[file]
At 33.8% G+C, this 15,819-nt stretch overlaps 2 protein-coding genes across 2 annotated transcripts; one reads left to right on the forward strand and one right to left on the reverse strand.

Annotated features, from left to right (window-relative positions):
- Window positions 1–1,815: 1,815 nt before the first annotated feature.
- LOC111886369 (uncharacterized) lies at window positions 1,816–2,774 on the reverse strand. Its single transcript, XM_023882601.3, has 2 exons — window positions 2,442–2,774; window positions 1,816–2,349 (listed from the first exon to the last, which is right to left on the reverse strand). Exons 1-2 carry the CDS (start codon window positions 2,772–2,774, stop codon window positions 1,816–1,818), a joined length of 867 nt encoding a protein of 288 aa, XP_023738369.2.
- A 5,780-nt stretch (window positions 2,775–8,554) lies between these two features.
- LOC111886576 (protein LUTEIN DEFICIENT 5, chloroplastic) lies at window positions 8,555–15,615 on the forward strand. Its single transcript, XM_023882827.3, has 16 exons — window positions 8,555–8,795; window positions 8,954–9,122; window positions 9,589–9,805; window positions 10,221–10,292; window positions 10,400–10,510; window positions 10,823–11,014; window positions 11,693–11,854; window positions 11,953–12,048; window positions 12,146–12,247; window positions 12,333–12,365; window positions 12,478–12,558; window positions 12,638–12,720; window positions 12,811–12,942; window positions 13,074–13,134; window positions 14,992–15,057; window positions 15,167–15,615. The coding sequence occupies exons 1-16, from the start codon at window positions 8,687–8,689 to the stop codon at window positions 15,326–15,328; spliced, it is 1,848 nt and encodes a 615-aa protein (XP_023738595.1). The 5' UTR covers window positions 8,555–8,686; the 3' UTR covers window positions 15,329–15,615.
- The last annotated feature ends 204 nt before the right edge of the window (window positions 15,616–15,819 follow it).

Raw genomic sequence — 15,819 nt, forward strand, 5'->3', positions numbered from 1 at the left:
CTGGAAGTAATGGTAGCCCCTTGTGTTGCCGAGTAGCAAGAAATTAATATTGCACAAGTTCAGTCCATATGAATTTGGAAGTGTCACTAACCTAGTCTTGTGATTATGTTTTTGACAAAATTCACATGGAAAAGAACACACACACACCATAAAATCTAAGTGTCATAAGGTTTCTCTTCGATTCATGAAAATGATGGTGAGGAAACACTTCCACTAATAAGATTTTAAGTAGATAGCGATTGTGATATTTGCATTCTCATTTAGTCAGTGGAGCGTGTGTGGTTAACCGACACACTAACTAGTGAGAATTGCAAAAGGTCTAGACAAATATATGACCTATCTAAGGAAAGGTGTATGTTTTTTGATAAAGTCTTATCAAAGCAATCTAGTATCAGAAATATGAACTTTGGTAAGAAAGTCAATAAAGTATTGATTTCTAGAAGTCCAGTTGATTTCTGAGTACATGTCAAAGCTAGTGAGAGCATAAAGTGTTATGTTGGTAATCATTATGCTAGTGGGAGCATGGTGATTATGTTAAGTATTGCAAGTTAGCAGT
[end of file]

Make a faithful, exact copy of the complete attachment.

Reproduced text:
At 33.8% G+C, this 15,819-nt stretch overlaps 2 protein-coding genes across 2 annotated transcripts; one reads left to right on the forward strand and one right to left on the reverse strand.

Annotated features, from left to right (window-relative positions):
- Window positions 1–1,815: 1,815 nt before the first annotated feature.
- LOC111886369 (uncharacterized) lies at window positions 1,816–2,774 on the reverse strand. Its single transcript, XM_023882601.3, has 2 exons — window positions 2,442–2,774; window positions 1,816–2,349 (listed from the first exon to the last, which is right to left on the reverse strand). Exons 1-2 carry the CDS (start codon window positions 2,772–2,774, stop codon window positions 1,816–1,818), a joined length of 867 nt encoding a protein of 288 aa, XP_023738369.2.
- A 5,780-nt stretch (window positions 2,775–8,554) lies between these two features.
- LOC111886576 (protein LUTEIN DEFICIENT 5, chloroplastic) lies at window positions 8,555–15,615 on the forward strand. Its single transcript, XM_023882827.3, has 16 exons — window positions 8,555–8,795; window positions 8,954–9,122; window positions 9,589–9,805; window positions 10,221–10,292; window positions 10,400–10,510; window positions 10,823–11,014; window positions 11,693–11,854; window positions 11,953–12,048; window positions 12,146–12,247; window positions 12,333–12,365; window positions 12,478–12,558; window positions 12,638–12,720; window positions 12,811–12,942; window positions 13,074–13,134; window positions 14,992–15,057; window positions 15,167–15,615. The coding sequence occupies exons 1-16, from the start codon at window positions 8,687–8,689 to the stop codon at window positions 15,326–15,328; spliced, it is 1,848 nt and encodes a 615-aa protein (XP_023738595.1). The 5' UTR covers window positions 8,555–8,686; the 3' UTR covers window positions 15,329–15,615.
- The last annotated feature ends 204 nt before the right edge of the window (window positions 15,616–15,819 follow it).

Raw genomic sequence — 15,819 nt, forward strand, 5'->3', positions numbered from 1 at the left:
CTGGAAGTAATGGTAGCCCCTTGTGTTGCCGAGTAGCAAGAAATTAATATTGCACAAGTTCAGTCCATATGAATTTGGAAGTGTCACTAACCTAGTCTTGTGATTATGTTTTTGACAAAATTCACATGGAAAAGAACACACACACACCATAAAATCTAAGTGTCATAAGGTTTCTCTTCGATTCATGAAAATGATGGTGAGGAAACACTTCCACTAATAAGATTTTAAGTAGATAGCGATTGTGATATTTGCATTCTCATTTAGTCAGTGGAGCGTGTGTGGTTAACCGACACACTAACTAGTGAGAATTGCAAAAGGTCTAGACAAATATATGACCTATCTAAGGAAAGGTGTATGTTTTTTGATAAAGTCTTATCAAAGCAATCTAGTATCAGAAATATGAACTTTGGTAAGAAAGTCAATAAAGTATTGATTTCTAGAAGTCCAGTTGATTTCTGAGTACATGTCAAAGCTAGTGAGAGCATAAAGTGTTATGTTGGTAATCATTATGCTAGTGGGAGCATGGTGATTATGTTAAGTATTGCAAGTTAGCAGT